Stories

Secoya Territory

Perhaps inspired by the courtship and fecundity of mating insects, I too was overtaken by the scents and charms of a female animal. My antennae and feelers first detected Loli in the Strybing Arboretum of Golden Gate Park. She smelled of philadelphus, and the white vireyas of the Malaysian cloud forest. Birch skinned, with a tinge of pinsapo fir and western azalea. Lips of angel's trumpets. Bright eyes of ochna pulchra, the mickey mouse plant. Her limbs weeding carpets of ivy moved as a forest of trembling and quaking aspen, leaves spinning in the wind. Her voice flowed across camellias, a moon in a lake, and sank into my heartwood. Even her farts blew softly, like the papery flowers of dieramas. A flannel shirt covered her nerine bosom and proteaceous heart. One night, under the blessing of Santa Maria, passion flowers blossomed, pollen and stigma touched. The rainbirds danced, then showered rice and rose petals.

Along a small bend in the Aguarico River in the Ecuadorian Amazon is where we spent part of our honeymoon. We visited an old macaw couple, Don Cesareo and Doņa Joaquina, living amongst the chonta duro palms. They had adopted an oropendula (Luke Haas), a monkey (Luke Weiss), and a three toed sloth (Jonathon Miller-Weisberger) as their children. The family lived there sucking on plant saps, pecking on yucca roots, and whacking pacas and electric eels with machetes. They took us on a tour of their home, where roads were rivers and cars were canoes.


Warm moist thick air enclosed this breathing paradise. It was the mother lode! My senses convulsed and exploded. Huge trees stretched to the heavens, hundreds and hundreds of different kinds. One seeped white chewing gum, another housed colonies of ants in its stems. Palms tiptoed gingerly on stilts, massive ceibas stretched their enormous folded roots. Scale winged gems basked on the riverbanks and our backpacks; their spiraled mouths uncoiled and dipped into nectar and sweat. Lianas and bromeliads slithered up the canopy, holding onto branches and each other. The colorful birds tended a bountiful garden of plants that soothed the tummy, eased psychic pain, purged evil, and sacrificed their bodies in order to restore our vision.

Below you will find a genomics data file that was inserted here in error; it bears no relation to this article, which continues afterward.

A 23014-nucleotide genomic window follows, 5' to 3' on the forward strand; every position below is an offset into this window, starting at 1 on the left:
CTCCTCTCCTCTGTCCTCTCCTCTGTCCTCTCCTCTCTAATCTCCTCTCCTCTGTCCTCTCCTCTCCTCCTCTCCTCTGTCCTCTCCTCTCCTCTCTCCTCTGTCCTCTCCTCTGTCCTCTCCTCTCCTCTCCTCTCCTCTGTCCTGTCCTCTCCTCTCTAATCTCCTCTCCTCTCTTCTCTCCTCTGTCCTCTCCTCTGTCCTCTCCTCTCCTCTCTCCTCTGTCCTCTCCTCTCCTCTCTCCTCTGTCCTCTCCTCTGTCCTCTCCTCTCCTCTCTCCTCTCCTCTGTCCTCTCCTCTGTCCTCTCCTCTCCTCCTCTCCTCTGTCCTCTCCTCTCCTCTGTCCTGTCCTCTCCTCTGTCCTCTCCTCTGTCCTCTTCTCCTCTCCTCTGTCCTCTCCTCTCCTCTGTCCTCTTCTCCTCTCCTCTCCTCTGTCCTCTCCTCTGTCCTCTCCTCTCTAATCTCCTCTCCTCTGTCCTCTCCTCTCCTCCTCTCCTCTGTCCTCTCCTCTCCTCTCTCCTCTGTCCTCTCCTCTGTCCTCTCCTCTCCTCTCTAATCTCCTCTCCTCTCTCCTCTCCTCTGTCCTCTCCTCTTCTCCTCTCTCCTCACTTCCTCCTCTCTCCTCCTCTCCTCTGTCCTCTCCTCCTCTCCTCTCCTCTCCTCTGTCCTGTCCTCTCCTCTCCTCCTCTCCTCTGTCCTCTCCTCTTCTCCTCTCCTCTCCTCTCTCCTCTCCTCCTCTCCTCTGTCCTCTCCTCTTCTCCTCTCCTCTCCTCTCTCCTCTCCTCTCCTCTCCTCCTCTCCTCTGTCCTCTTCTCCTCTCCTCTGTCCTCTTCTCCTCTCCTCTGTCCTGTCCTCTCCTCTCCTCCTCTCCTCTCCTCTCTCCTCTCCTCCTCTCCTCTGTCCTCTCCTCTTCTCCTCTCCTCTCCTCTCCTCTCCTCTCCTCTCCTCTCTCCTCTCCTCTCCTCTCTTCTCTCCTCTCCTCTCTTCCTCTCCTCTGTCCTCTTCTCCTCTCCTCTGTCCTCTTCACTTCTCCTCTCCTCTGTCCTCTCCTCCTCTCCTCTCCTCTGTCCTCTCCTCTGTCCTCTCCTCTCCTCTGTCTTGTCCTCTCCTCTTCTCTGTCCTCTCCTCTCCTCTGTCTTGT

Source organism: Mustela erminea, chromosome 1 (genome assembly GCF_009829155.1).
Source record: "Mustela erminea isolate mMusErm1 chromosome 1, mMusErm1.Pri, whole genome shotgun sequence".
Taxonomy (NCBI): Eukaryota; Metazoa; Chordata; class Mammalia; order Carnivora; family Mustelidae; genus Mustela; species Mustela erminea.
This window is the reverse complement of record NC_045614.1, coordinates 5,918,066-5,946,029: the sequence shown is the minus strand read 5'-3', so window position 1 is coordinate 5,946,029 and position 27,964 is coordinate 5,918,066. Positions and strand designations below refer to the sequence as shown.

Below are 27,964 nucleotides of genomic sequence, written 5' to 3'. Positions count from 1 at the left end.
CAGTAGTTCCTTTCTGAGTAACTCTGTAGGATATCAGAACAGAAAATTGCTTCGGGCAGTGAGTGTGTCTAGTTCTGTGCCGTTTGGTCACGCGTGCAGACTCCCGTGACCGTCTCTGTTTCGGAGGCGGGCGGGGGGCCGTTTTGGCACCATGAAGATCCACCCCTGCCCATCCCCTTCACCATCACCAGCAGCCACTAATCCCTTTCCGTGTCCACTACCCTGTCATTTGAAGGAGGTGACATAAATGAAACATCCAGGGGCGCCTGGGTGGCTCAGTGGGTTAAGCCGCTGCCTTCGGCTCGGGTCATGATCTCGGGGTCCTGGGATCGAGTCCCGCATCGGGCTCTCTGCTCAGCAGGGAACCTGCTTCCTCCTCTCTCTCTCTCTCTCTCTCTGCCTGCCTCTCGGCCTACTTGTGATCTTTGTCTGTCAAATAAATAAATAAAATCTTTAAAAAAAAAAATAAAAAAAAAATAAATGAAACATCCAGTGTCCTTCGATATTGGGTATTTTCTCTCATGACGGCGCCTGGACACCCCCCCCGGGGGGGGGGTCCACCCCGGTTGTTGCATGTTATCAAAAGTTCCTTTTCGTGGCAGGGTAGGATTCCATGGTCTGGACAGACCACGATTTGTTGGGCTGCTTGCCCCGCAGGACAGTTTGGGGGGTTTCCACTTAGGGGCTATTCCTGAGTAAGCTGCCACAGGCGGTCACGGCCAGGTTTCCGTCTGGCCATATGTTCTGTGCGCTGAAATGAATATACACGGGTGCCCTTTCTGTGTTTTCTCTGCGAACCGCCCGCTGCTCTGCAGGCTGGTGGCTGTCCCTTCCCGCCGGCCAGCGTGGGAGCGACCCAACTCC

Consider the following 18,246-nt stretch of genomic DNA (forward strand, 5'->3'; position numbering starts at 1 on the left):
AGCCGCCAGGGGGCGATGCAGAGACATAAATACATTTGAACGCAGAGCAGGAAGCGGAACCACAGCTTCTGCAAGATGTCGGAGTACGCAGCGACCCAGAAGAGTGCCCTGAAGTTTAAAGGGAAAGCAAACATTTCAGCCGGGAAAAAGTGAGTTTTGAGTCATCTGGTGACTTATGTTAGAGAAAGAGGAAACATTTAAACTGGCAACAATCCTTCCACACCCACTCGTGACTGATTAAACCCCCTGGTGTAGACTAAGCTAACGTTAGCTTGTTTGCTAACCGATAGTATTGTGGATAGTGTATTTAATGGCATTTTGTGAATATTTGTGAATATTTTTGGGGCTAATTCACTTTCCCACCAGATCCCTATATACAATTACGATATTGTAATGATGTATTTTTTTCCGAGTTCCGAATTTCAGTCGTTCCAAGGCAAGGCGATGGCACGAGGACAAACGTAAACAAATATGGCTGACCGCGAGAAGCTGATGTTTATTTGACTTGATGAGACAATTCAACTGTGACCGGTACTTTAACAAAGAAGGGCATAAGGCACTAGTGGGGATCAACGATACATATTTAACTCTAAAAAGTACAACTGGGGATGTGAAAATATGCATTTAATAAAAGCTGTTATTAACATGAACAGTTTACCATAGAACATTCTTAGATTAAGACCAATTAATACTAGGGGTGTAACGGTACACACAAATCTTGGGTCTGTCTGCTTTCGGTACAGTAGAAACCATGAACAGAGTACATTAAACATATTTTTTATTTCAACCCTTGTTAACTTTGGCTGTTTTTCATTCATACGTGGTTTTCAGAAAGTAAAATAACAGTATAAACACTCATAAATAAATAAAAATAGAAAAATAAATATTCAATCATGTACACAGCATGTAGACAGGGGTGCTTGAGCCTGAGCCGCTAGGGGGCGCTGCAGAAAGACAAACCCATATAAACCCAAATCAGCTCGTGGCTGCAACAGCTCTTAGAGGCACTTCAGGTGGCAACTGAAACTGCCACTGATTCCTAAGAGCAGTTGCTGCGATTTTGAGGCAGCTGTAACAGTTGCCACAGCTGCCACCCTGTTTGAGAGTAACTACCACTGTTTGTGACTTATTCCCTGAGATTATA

"Drink another cup! Purifies the blood, makes you strong!" urged the smiling macaw. So I drank up, settled in, then retched some more. . . Ooooouuuaaaaagggggghhhhhh!". Our visit to the jungle was not all joyrides and merriment. While crossing the river to buy sugar and powdered milk, a captured praying mantis mother and her babies capsized our canoe. We went whooshing down river, disoriented and panic-stricken. Swarming conga ants terrorized us with paralyzing jaws; invisible no-see-ums delivered a thousand bites to our heels and calves. There were thieving possoms resistant to shotgun fire; and tales of snakes that came back to life after being killed, twice.

The brown and black fuels of coffee and oil had set hooks in this green world high in the sky. A little dynamite in the hole was traded for an aluminum cooking pot and a couple of steel blades. The monofilament lines pulled hard to drag her through cleanly polished alleys. In exchange, she sent down strangling ropes of cat's claws and blakea, and the twining helices of bitter vines and barbasco. On New Year's Eve, pan pipes spat phlegm and square jawed jaguars yawned. Marshmellows were traded for a flute song. Rainbow dragons sat coiled at the edge of the clearing, flashing one scale at a time.